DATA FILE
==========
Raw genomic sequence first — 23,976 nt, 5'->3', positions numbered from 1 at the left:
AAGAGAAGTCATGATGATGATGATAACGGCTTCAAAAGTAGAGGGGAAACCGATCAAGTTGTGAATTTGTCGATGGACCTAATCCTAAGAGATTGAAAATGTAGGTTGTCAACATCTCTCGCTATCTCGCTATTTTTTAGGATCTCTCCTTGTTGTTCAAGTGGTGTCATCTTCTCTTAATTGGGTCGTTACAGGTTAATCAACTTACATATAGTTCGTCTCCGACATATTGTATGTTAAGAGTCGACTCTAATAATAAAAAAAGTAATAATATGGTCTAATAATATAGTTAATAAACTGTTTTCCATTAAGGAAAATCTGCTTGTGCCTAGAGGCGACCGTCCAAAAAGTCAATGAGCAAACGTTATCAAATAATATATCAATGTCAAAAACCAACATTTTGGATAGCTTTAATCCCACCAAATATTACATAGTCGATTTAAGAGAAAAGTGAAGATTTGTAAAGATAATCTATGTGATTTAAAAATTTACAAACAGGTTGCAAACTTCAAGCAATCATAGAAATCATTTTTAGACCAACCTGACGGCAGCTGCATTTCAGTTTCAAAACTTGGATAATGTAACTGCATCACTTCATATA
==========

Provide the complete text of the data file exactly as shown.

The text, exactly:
Raw genomic sequence first — 23,976 nt, 5'->3', positions numbered from 1 at the left:
AAGAGAAGTCATGATGATGATGATAACGGCTTCAAAAGTAGAGGGGAAACCGATCAAGTTGTGAATTTGTCGATGGACCTAATCCTAAGAGATTGAAAATGTAGGTTGTCAACATCTCTCGCTATCTCGCTATTTTTTAGGATCTCTCCTTGTTGTTCAAGTGGTGTCATCTTCTCTTAATTGGGTCGTTACAGGTTAATCAACTTACATATAGTTCGTCTCCGACATATTGTATGTTAAGAGTCGACTCTAATAATAAAAAAAGTAATAATATGGTCTAATAATATAGTTAATAAACTGTTTTCCATTAAGGAAAATCTGCTTGTGCCTAGAGGCGACCGTCCAAAAAGTCAATGAGCAAACGTTATCAAATAATATATCAATGTCAAAAACCAACATTTTGGATAGCTTTAATCCCACCAAATATTACATAGTCGATTTAAGAGAAAAGTGAAGATTTGTAAAGATAATCTATGTGATTTAAAAATTTACAAACAGGTTGCAAACTTCAAGCAATCATAGAAATCATTTTTAGACCAACCTGACGGCAGCTGCATTTCAGTTTCAAAACTTGGATAATGTAACTGCATCACTTCATATA